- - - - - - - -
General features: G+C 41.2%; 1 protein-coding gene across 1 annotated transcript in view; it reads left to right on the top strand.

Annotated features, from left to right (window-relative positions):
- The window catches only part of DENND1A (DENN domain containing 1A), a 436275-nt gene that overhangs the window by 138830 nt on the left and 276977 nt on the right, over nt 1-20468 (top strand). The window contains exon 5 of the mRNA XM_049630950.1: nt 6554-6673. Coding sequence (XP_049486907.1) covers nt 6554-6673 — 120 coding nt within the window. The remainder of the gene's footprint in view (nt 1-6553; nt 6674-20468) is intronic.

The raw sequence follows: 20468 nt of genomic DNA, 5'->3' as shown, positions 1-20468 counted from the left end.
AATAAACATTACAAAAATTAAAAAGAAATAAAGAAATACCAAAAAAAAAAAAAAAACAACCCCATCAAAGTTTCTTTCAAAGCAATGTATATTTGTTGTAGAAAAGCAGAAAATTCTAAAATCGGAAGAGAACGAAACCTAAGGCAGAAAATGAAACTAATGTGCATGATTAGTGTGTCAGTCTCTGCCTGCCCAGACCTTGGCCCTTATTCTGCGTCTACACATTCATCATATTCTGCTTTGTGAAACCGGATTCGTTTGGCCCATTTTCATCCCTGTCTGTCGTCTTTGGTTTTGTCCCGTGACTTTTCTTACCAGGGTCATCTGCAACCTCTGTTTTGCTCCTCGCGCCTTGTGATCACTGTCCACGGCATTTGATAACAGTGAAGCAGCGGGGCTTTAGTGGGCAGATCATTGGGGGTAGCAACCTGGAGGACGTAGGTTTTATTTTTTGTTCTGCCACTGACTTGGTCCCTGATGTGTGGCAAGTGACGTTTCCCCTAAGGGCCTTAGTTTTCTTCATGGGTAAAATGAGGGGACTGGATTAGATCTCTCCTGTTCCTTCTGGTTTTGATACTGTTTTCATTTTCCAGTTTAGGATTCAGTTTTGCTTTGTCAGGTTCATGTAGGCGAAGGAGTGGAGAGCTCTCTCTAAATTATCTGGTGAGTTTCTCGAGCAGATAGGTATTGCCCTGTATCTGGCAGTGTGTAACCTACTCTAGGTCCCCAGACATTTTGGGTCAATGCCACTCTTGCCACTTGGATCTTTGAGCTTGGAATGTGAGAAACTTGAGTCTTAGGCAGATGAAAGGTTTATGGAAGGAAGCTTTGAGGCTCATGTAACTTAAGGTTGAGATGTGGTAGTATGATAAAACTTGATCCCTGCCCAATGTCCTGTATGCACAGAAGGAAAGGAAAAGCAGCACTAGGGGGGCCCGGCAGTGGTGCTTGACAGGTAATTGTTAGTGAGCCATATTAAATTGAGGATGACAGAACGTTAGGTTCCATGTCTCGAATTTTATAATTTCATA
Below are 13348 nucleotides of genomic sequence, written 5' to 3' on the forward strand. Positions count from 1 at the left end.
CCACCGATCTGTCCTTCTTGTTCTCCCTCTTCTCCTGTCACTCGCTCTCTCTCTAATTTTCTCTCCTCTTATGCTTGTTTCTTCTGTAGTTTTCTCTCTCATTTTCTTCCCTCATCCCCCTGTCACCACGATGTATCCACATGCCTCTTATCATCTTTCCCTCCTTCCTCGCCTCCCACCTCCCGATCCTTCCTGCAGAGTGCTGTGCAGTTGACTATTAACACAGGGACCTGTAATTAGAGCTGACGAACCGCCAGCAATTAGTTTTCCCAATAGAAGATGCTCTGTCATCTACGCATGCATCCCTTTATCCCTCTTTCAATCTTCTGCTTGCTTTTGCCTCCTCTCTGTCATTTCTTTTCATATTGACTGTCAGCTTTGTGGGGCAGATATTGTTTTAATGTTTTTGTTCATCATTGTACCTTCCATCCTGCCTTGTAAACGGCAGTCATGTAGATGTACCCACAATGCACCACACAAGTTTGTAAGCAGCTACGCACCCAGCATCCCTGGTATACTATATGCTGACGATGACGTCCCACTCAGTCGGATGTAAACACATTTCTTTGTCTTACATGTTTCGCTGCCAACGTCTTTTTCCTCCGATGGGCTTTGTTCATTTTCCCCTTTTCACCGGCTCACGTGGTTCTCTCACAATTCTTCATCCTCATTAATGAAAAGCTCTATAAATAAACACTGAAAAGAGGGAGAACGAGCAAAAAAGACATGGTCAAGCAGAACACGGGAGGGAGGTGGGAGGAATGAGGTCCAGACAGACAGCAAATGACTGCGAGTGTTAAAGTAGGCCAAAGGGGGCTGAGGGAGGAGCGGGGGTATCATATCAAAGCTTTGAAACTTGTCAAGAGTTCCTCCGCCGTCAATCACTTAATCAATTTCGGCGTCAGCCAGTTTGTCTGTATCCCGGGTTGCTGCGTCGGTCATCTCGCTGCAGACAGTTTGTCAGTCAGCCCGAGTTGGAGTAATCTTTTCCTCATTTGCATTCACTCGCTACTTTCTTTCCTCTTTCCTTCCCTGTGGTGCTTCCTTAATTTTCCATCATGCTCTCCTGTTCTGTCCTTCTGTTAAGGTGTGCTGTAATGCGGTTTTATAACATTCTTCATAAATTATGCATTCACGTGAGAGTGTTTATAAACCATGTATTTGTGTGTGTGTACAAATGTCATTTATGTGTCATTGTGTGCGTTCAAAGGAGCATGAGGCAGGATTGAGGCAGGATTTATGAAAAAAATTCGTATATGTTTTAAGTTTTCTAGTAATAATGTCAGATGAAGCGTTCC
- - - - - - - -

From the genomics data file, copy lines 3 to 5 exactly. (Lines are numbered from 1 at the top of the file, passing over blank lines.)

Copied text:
- The window catches only part of DENND1A (DENN domain containing 1A), a 436275-nt gene that overhangs the window by 138830 nt on the left and 276977 nt on the right, over nt 1-20468 (top strand). The window contains exon 5 of the mRNA XM_049630950.1: nt 6554-6673. Coding sequence (XP_049486907.1) covers nt 6554-6673 — 120 coding nt within the window. The remainder of the gene's footprint in view (nt 1-6553; nt 6674-20468) is intronic.

The raw sequence follows: 20468 nt of genomic DNA, 5'->3' as shown, positions 1-20468 counted from the left end.
AATAAACATTACAAAAATTAAAAAGAAATAAAGAAATACCAAAAAAAAAAAAAAAACAACCCCATCAAAGTTTCTTTCAAAGCAATGTATATTTGTTGTAGAAAAGCAGAAAATTCTAAAATCGGAAGAGAACGAAACCTAAGGCAGAAAATGAAACTAATGTGCATGATTAGTGTGTCAGTCTCTGCCTGCCCAGACCTTGGCCCTTATTCTGCGTCTACACATTCATCATATTCTGCTTTGTGAAACCGGATTCGTTTGGCCCATTTTCATCCCTGTCTGTCGTCTTTGGTTTTGTCCCGTGACTTTTCTTACCAGGGTCATCTGCAACCTCTGTTTTGCTCCTCGCGCCTTGTGATCACTGTCCACGGCATTTGATAACAGTGAAGCAGCGGGGCTTTAGTGGGCAGATCATTGGGGGTAGCAACCTGGAGGACGTAGGTTTTATTTTTTGTTCTGCCACTGACTTGGTCCCTGATGTGTGGCAAGTGACGTTTCCCCTAAGGGCCTTAGTTTTCTTCATGGGTAAAATGAGGGGACTGGATTAGATCTCTCCTGTTCCTTCTGGTTTTGATACTGTTTTCATTTTCCAGTTTAGGATTCAGTTTTGCTTTGTCAGGTTCATGTAGGCGAAGGAGTGGAGAGCTCTCTCTAAATTATCTGGTGAGTTTCTCGAGCAGATAGGTATTGCCCTGTATCTGGCAGTGTGTAACCTACTCTAGGTCCCCAGACATTTTGGGTCAATGCCACTCTTGCCACTTGGATCTTTGAGCTTGGAATGTGAGAAACTTGAGTCTTAGGCAGATGAAAGGTTTATGGAAGGAAGCTTTGAGGCTCATGTAACTTAAGGTTGAGATGTGGTAGTATGATAAAACTTGATCCCTGCCCAATGTCCTGTATGCACAGAAGGAAAGGAAAAGCAGCACTAGGGGGGCCCGGCAGTGGTGCTTGACAGGTAATTGTTAGTGAGCCATATTAAATTGAGGATGACAGAACGTTAGGTTCCATGTCTCGAATTTTATAATTTCATA